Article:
Several other important types of information may also be readily communicated to the user in accordance with other aspects of the invention. The security controller 25 may include transmitter verification means 54 for determining a number of uniquely coded remote transmitters 30 capable of operating the security controller. If the number changes, or there is some other indication that a learning mode for the transmitters has been recently entered, the user receives notification. This feature prevents unauthorized learning of a remote transmitter that can later be used to defeat the security system.

The transmitter verification feature is further explained in U.S. Pat. No. 5,654,688, the entire disclosure of which is incorporated herein by reference in its entirety. Other aspects of transmitter verification are disclosed in U.S. patent application Ser. No. 08/681,785, filed Mar. 25, 1996 entitled “Remote Control System Suitable for a Vehicle and Having Remote Transmitter Verification”, the entire disclosure of which is also incorporated herein by reference in its entirety.

The transmitter verification means 54 may cooperate with the alphanumeric indicator driver 53 and the indicator 26 to thereby indicate the number of remote transmitters 30 capable of operating the security controller 25 to the user. The security controller 25 may also include coded override verification means 55 for determining a number of override codes capable of operating the security controller on the indicator, along the lines of the remote transmitter verification feature described above. Both verification features may be readily implemented using a processor or circuitry as described above for the other features of the security system 10 as will be readily appreciated by those skilled in the art.

Yet another aspect of the first housing 15 is that it may include a body portion 15 a and an indicator mounting portion 15 b extending outwardly therefrom at a predetermined angle so that when the body portion is mounted to an inclined windshield 17 the alphanumeric indicator 26 is mounted in a generally upright orientation for easier viewing by the eyes 59 of the user as shown in the upper right-hand portion of FIG. 3.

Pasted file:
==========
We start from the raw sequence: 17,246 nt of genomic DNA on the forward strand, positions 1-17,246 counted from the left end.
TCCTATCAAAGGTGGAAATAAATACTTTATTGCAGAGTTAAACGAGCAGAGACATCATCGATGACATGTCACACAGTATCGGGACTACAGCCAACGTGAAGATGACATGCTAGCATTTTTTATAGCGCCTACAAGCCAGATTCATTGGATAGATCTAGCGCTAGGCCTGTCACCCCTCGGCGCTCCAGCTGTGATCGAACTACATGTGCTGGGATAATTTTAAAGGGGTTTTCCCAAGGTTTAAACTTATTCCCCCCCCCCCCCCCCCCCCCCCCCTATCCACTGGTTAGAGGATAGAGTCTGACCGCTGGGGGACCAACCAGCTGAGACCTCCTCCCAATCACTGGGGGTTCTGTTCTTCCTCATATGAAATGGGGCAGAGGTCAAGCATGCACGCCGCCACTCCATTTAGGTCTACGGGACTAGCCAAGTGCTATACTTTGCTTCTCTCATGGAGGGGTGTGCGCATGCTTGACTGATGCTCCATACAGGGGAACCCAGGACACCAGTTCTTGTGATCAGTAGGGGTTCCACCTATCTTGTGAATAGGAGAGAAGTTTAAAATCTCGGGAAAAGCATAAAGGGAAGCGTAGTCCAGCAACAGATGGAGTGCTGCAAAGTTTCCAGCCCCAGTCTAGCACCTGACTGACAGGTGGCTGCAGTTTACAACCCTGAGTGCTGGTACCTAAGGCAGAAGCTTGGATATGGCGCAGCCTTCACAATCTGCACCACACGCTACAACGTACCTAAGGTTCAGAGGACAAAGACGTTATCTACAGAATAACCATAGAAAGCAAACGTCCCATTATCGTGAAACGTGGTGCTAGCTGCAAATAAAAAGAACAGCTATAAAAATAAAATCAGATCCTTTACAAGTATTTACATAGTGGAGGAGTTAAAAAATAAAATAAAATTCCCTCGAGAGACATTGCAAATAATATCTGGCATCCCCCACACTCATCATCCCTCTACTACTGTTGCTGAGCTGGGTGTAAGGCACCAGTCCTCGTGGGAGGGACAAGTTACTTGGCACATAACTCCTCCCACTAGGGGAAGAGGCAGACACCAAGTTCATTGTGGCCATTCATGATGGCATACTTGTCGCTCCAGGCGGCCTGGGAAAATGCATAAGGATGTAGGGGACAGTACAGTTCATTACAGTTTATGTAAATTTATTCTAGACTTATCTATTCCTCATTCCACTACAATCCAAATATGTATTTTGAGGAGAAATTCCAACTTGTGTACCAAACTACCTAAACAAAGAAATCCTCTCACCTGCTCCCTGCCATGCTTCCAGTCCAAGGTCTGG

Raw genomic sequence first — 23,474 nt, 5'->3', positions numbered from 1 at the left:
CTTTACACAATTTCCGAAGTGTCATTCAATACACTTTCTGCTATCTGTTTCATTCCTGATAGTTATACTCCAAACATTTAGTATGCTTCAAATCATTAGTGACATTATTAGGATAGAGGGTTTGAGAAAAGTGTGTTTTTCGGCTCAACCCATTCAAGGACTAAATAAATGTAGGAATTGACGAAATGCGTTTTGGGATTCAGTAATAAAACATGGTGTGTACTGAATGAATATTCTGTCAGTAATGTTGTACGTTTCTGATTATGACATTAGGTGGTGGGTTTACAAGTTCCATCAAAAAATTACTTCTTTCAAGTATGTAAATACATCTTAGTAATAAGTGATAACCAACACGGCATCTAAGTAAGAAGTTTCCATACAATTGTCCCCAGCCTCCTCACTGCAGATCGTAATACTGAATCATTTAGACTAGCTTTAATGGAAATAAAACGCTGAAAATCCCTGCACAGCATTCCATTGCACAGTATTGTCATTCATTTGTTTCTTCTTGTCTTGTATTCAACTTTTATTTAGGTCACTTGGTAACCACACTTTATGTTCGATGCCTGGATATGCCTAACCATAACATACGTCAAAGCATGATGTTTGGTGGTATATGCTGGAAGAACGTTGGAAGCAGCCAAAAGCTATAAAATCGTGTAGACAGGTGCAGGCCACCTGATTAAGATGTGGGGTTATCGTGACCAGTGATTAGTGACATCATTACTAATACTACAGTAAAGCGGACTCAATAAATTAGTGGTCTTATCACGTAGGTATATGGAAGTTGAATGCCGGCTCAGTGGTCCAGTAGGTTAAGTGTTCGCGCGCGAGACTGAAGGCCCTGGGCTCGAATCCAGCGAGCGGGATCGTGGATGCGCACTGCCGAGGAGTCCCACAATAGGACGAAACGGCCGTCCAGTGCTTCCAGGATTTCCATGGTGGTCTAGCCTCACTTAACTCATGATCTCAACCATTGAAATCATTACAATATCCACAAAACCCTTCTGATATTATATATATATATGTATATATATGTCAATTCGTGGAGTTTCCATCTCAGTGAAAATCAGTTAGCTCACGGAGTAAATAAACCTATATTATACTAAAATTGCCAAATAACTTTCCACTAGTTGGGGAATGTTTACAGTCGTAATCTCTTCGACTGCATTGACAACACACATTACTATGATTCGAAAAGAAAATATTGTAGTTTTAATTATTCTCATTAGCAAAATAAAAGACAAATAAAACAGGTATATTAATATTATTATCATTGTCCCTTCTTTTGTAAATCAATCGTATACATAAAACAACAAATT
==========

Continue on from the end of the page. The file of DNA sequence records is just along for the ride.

The control switch 20 may also be advantageously positioned below the indicator mounting portion 15 b. Accordingly, the indicator mounting portion 15 b preferably has an arcuate surface 15 c on a lower portion thereof for guiding a finger 60 (FIG. 3) of the user to the control switch 20. Accordingly, the use of switch 20 and overall operation of the security system 10 are greatly enhanced.

One method aspect of the invention is for operating a vehicle security system 10 for a vehicle 11 of a type comprising a front windshield area 17. The vehicle security system 10 preferably includes a remote transmitter 30, a first housing 15 for positioning adjacent the front windshield area of the vehicle, an antenna 12 a, 12 b carried by the first housing for receiving signals from the remote transmitter, and a security controller 25 positioned in spaced apart relation from the first housing and being operatively connected to the antenna to be responsive to signals from the remote transmitter. The method preferably further comprises the steps of providing a control switch 20 carried by the first housing, and operating the security controller 25 responsive to the control switch.

Another method aspect of the invention is also for operating a vehicle security system 10 for a vehicle 11 of a type comprising a front windshield area 17. The vehicle security system 10 preferably comprises at least one remote transmitter 30 to be carried by a user, a first housing 15 for positioning adjacent the front windshield area of the vehicle, an antenna 12 a, 12 b carried by the first housing for receiving signals from the remote transmitter, and a security controller 25 positioned in spaced apart relation from the first housing and being operatively connected to the antenna. The method preferably comprises the steps: providing an indicator 26 on the first housing, and driving the indicator with the security controller. The step of providing the indicator preferably comprises providing at least one alphanumeric indicator 26.

Many modifications and other embodiments of the invention will come to the mind of one skilled in the art having the benefit of the teachings presented in the foregoing descriptions and the associated drawings. Therefore, it is to be understood that the invention is not to be limited to the specific embodiments disclosed, and that modifications and embodiments are intended to be included within the scope of the appended claims.